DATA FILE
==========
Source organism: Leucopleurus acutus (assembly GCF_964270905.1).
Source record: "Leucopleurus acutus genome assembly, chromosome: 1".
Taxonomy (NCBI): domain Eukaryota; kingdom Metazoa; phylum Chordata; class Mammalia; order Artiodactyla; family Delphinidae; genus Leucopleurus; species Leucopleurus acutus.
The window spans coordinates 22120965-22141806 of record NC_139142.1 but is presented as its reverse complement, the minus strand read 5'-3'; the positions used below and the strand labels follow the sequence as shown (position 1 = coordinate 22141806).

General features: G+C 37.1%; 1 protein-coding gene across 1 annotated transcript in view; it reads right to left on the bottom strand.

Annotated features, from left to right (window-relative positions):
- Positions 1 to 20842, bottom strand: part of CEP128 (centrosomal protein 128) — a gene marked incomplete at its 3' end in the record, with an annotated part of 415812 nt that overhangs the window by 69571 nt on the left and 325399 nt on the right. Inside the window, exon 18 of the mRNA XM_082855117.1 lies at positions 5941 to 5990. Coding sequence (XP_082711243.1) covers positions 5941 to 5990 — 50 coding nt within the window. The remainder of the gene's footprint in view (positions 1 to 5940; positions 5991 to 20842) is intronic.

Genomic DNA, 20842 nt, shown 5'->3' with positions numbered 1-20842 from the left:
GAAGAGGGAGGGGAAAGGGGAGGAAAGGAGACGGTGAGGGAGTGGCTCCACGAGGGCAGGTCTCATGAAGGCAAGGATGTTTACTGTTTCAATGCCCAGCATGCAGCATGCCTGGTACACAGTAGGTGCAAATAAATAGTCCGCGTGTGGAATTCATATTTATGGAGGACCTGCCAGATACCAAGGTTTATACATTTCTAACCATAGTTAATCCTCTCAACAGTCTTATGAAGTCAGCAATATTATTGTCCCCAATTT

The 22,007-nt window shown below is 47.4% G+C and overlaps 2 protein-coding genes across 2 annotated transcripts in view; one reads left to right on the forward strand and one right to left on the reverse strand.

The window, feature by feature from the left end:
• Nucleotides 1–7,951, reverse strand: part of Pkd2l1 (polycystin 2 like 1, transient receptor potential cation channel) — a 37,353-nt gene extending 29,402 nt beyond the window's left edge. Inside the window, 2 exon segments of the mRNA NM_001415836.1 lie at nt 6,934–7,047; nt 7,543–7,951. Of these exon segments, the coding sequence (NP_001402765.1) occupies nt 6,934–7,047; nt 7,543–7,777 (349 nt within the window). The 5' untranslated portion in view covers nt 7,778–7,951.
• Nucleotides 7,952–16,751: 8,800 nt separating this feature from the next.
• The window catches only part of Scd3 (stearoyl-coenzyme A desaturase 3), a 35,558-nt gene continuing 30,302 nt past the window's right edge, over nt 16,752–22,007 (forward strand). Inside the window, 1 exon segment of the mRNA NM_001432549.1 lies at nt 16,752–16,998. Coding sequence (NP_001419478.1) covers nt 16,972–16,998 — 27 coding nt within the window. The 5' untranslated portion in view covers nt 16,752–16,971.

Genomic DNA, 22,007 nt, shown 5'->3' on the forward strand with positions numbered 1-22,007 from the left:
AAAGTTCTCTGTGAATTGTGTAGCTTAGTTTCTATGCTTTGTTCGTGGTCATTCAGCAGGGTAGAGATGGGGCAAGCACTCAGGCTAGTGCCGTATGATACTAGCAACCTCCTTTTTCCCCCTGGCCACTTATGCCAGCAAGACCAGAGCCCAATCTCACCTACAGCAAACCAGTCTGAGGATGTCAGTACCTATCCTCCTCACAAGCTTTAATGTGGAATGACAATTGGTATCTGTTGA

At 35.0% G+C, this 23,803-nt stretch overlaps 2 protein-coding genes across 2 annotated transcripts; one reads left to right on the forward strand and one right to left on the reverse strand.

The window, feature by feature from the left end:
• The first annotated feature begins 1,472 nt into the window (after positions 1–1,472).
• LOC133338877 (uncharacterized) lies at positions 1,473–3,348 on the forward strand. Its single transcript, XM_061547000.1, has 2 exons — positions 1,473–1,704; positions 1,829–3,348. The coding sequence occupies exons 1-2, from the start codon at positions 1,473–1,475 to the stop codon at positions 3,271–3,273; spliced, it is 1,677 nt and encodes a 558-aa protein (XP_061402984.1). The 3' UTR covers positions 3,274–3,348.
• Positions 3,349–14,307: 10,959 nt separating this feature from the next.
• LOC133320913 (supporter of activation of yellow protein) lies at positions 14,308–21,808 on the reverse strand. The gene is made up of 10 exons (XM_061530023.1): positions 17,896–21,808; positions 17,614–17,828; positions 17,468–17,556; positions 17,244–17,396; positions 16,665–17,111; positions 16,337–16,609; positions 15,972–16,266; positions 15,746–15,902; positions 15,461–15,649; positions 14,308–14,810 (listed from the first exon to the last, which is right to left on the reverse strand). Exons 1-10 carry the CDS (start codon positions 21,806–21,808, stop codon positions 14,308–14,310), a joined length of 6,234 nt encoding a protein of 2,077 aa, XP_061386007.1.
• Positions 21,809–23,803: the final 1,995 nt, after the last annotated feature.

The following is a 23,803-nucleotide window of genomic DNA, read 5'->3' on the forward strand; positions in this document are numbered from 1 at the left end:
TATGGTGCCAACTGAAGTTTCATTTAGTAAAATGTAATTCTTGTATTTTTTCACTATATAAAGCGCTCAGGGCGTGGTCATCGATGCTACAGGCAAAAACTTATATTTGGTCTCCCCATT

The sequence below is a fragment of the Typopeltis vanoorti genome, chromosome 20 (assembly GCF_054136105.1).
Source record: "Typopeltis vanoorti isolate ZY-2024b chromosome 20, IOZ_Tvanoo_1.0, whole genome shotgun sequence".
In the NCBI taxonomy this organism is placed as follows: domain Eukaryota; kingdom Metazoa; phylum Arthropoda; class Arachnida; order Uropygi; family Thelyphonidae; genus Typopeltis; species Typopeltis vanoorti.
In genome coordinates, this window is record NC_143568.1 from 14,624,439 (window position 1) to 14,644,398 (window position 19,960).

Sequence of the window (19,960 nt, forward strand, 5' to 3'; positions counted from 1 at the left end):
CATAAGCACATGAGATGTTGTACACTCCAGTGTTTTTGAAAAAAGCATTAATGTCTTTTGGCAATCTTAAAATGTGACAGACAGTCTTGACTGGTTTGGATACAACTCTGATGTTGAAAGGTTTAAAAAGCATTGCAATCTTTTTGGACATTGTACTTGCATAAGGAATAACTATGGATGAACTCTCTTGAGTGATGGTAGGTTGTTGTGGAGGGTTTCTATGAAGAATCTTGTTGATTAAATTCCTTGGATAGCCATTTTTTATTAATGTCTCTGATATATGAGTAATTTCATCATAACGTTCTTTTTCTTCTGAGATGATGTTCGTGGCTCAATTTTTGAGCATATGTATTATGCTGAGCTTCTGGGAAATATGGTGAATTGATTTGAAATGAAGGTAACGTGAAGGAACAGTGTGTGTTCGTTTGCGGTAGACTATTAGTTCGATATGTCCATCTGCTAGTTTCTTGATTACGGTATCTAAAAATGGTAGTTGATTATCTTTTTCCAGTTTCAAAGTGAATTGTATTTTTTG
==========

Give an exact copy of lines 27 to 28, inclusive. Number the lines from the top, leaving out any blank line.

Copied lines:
Source record: "Typopeltis vanoorti isolate ZY-2024b chromosome 20, IOZ_Tvanoo_1.0, whole genome shotgun sequence".
In the NCBI taxonomy this organism is placed as follows: domain Eukaryota; kingdom Metazoa; phylum Arthropoda; class Arachnida; order Uropygi; family Thelyphonidae; genus Typopeltis; species Typopeltis vanoorti.